In Missouri, you can ordinarily only appeal trial court judgments which are “final.” Specifically, a final, appealable judgment is one that disposes of all issues and parties in a case, leaving nothing for future determination. Columbia Mut. Ins. Co. v. Epstein, 200 S.W.3d 547, 549 (Mo. Ct. App. 2006). There are a few noteworthy exceptions to this final judgment rule for appeals. One exception is “extraordinary relief” in the form of a writ, such as a writ of prohibition or mandamus. While this is not an appeal per se, it does provide an avenue for appellate court review of a trial court action. Writs, though, are rarely granted. Another exception in Missouri applies to interlocutory judgments. An interlocutory judgment, for purposes of this discussion, is when the Court enters a judgment on some claims in a case, but there are remaining claimsto be decided or litigated.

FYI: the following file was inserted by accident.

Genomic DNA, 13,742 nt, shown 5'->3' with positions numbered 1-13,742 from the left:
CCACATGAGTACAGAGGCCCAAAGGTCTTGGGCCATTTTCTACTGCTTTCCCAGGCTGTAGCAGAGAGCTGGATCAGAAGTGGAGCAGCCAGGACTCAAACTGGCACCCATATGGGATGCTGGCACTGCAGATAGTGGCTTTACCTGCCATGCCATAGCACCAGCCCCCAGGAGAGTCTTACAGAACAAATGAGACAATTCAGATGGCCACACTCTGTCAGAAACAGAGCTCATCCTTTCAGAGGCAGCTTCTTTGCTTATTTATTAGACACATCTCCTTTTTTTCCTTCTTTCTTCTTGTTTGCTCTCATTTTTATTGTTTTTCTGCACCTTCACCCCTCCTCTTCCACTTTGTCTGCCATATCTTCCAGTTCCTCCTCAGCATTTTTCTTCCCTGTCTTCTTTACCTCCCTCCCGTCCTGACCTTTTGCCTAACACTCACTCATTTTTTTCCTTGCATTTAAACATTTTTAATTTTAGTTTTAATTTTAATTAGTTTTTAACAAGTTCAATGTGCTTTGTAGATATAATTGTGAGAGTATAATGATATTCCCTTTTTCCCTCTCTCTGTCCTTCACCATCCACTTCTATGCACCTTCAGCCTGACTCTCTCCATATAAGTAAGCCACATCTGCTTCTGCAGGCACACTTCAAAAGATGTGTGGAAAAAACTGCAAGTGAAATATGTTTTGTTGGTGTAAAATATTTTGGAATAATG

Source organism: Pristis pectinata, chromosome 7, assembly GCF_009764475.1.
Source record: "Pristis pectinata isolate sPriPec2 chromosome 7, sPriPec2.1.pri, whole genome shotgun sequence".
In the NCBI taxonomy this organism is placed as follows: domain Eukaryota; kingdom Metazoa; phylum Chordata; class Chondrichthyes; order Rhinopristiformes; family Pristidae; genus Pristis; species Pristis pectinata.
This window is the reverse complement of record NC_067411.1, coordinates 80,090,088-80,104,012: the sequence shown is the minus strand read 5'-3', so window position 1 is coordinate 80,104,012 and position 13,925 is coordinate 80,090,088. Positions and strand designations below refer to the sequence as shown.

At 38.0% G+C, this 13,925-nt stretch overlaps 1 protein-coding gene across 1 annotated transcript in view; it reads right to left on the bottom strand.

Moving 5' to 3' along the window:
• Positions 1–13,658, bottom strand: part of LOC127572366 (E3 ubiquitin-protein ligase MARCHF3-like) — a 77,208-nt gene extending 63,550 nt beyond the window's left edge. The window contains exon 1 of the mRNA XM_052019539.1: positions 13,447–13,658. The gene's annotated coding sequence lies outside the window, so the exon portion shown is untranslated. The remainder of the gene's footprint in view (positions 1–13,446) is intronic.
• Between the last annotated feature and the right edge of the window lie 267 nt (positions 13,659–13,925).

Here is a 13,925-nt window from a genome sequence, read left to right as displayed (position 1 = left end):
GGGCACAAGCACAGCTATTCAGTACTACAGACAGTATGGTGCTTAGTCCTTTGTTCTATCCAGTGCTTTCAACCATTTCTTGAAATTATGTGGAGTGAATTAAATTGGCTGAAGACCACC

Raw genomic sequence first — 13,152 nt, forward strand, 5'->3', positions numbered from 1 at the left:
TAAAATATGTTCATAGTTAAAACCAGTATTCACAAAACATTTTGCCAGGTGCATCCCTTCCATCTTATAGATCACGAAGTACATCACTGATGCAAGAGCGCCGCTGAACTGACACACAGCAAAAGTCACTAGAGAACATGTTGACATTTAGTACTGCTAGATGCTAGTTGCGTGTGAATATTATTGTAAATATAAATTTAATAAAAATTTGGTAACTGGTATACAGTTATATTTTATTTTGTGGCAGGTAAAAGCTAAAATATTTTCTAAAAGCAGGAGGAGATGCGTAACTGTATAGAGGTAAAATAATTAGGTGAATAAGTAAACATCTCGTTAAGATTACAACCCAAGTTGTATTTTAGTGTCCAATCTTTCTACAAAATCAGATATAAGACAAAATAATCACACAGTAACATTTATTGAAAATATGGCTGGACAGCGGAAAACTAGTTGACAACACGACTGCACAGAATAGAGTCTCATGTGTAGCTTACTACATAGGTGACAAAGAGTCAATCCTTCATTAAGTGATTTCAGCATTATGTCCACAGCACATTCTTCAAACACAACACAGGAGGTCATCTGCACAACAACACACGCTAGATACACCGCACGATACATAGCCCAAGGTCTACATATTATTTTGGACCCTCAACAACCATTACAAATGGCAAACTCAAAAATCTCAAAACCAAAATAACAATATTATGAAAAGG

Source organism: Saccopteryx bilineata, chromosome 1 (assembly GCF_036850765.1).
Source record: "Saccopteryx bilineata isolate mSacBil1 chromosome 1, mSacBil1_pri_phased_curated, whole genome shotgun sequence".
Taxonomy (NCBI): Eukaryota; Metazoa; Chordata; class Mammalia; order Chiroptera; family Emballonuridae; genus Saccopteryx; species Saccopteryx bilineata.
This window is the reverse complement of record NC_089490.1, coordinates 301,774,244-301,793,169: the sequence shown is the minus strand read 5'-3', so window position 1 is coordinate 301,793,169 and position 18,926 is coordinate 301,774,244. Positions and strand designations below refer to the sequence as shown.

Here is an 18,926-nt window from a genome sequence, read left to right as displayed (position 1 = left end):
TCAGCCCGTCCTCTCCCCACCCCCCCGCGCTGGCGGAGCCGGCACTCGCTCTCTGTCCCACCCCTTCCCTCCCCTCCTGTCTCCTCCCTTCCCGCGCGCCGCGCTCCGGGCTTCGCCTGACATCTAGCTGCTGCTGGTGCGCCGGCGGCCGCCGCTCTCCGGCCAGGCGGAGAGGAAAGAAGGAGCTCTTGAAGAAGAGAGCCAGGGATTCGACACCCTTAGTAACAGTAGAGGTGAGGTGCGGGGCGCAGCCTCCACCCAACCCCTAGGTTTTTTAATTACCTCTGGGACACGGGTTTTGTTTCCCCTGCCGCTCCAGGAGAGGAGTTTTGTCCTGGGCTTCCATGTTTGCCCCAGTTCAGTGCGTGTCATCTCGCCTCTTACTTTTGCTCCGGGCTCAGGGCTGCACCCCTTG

Rule 74.01(b) permits the Court to enter judgment on a single claim in a case with multiple claims and to certify its interlocutory/partial jugment as appealable upon an express determination that “no just reason for delay exists.” Courts consider four factors in making this determination: (1) whether the action remains pending as to all parties; (2) whether similar relief can be awarded in each separate count; (3) whether determination of the claims pending in the trial court would moot the clam being appealed; and (4) whether the factual underpinnings of all the claims are intertwined. Lynch v. Lynch, 966 S.W.2d 345, 347 (Mo. Ct. App. 1998). A distinct “judicial unit” – one that is differing, separate, distinct transactions or occurrences that permit a separately appealable judgment, not differing legal theories or issues presented for recovery on the same claim – may be certified for appeal. Gibson v. Brewer, 952 S.W.2d 239, 244 (Mo. 1997).